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Exploring Life & Business with Max Rigano of Max Rigano Consulting

Today we’d like to introduce you to Max Rigano. 

Hi Max, thanks for sharing your story with us. To start, maybe you can tell our readers some of your backstories.
How I started?! Wow.

Well, I was born in Dayton, OH. Fun fact about my birth story: before I was born, my parent’s OBGYN (who had delivered 1000s of babies) performed the ultrasound and insisted that I was a boy. However, when I was delivered, sure enough, the doctor declared, “It’s a girl!”, surprising everyone. As a transgender man, who has lived the overwhelming majority of my life as a female, I now find that part of my story to be funny, ironic, and slightly prophetic.

My parents quickly adjusted to my unexpected gender declaration, named me Megan, and that was that. By the time I was 3 or 4 years old and began expressing my gender it was clear that I was not excited about being a girl. I dressed like a boy, wanted to be referred to as one, and took part in only things that would be understood conventionally as boyhood activities (sports, video games, fort building, etc…) I now understand activities to be non-gendered, but at the time, this was a part of my self-understanding and ways that I distanced myself from a female identity.

My boyhood continued on through my early adolescence. When I dressed and acted like the boy I knew I was, I felt happy and aligned. From a very early age, I could tell that it made people uncomfortable, that I dressed and acted like a boy, which in turn made me uncomfortable. Middle school was not super fun, we’ll just leave it at that. High school was quickly approaching and I was already being bullied and was generally very insecure about how I looked and who I was. I decided I needed to give in and finally conform to be the girl I was always told I was.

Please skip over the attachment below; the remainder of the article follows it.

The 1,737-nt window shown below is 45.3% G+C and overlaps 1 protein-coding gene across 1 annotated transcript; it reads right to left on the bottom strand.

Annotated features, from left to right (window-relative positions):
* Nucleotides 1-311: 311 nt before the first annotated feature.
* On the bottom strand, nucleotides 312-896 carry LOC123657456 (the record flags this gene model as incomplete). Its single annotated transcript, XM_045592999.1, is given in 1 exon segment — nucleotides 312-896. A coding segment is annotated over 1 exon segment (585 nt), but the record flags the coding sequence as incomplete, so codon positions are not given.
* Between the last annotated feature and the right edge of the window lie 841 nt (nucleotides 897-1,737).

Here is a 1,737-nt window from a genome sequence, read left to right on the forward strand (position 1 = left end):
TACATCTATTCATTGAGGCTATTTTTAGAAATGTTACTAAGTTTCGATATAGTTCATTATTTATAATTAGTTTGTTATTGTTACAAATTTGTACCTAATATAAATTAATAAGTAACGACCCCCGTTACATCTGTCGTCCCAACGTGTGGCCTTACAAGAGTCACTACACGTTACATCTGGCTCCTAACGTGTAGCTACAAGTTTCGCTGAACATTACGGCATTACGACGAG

Insert what I will affectionately call, “my girl phase.” I caved and I sold out to become the person that I knew people would be happier with. Externally and socially, my life became much easier. This was the beginning of my deep compartmentalization of my boyish past. Not only did I socially start presenting as a girl, but I never spoke about how I used to dress and act, I wanted to put it out of sight and mind. Being a tomboy was something I carried a ton of shame about because in that season of my life, I experienced a ton of shame for expressing my boyhood. I thought something was deeply wrong with me, and I carried the fear of that being true well into my adulthood. The gender trouble I had growing up was so painful for me, that even I began to forget that part of my life.

I locked that part of my story up for a very long time. It took moving to a new city, meeting new friends, and seeing a future outside of the people I had previously built my life around. I began going to therapy in my early twenties and I would say that it was a big catalyst in me softening myself to my own past. When I was 25, I ended up coming out as gay or a queer woman. It took me another 4.5 years to realize that that wasn’t the whole story. When I was 29 years old, I realized that I was transgender. First, it took me coming out to myself, then to my partner, my family, and my closest friends. On October 11th, 2018, I shared my new name and pronouns online on Instagram in a coming-out post and the rest was history. I’ve spent every day since standing deeper and deeper into what feels true for me. My name is Max Rigano, my pronouns are he/they, and I am a transgender man.